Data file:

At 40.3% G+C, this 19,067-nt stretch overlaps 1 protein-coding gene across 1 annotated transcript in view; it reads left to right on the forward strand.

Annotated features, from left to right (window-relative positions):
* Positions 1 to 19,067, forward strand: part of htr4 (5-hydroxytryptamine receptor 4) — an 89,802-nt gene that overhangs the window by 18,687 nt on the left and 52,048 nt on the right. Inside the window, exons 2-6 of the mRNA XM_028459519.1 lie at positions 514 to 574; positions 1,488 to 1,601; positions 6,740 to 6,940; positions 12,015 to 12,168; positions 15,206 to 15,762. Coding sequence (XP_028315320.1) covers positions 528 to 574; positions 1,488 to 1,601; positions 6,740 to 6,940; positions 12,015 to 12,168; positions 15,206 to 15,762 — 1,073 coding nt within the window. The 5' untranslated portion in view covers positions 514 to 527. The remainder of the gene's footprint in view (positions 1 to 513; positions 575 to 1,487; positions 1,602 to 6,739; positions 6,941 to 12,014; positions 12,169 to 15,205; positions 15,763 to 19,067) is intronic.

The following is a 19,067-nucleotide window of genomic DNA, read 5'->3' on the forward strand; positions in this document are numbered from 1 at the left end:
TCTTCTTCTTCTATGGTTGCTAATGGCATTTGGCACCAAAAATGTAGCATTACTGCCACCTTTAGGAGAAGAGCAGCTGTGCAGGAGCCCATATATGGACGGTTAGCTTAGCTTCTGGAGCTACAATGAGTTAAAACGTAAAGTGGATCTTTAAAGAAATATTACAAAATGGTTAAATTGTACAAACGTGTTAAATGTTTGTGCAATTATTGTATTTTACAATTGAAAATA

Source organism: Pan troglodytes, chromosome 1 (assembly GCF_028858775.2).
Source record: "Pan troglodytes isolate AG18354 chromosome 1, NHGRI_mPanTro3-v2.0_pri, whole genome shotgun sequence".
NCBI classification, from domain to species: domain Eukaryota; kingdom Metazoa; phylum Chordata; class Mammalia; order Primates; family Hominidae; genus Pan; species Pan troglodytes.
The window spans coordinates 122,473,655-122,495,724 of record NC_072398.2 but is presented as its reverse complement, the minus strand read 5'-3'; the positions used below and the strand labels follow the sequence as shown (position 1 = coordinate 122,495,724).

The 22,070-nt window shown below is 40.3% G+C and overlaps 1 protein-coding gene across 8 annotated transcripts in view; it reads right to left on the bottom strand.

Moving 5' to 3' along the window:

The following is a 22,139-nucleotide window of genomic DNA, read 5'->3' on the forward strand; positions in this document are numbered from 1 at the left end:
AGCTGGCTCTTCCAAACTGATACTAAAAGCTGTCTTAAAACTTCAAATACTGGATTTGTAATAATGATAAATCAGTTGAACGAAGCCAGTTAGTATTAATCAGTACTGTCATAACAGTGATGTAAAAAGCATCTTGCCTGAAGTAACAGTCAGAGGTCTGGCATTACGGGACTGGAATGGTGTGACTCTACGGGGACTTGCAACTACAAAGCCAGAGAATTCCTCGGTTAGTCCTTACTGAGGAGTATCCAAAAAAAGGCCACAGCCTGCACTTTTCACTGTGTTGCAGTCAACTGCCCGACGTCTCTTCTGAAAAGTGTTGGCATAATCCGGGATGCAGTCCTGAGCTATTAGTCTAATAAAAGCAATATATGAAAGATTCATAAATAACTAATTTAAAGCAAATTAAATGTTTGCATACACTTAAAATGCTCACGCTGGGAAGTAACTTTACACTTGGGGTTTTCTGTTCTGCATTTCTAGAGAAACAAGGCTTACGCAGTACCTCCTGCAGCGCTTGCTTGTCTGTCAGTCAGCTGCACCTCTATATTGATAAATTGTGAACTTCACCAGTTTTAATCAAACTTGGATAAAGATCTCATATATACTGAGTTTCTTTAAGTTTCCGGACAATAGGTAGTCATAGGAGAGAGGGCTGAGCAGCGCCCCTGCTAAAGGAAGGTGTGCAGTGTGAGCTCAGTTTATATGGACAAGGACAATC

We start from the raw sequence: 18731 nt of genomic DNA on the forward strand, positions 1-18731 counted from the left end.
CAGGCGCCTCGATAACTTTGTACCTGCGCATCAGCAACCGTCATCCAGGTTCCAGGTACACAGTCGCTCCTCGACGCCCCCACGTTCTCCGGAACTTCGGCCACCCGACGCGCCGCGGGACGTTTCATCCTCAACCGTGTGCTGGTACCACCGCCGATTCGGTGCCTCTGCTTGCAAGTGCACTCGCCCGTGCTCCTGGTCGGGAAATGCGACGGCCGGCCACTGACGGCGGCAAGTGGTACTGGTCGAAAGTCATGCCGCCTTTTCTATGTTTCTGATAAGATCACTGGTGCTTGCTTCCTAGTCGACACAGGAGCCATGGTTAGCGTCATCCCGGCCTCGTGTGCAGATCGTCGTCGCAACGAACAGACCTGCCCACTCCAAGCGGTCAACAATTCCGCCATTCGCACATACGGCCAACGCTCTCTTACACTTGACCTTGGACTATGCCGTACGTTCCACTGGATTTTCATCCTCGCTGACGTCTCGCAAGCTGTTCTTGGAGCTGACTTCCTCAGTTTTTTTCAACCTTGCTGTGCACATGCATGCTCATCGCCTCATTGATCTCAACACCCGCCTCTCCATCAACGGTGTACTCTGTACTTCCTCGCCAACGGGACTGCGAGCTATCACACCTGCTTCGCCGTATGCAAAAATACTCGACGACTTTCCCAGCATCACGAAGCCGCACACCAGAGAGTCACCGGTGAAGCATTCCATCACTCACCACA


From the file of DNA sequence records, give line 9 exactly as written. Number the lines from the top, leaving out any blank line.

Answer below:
The window spans coordinates 122,473,655-122,495,724 of record NC_072398.2 but is presented as its reverse complement, the minus strand read 5'-3'; the positions used below and the strand labels follow the sequence as shown (position 1 = coordinate 122,495,724).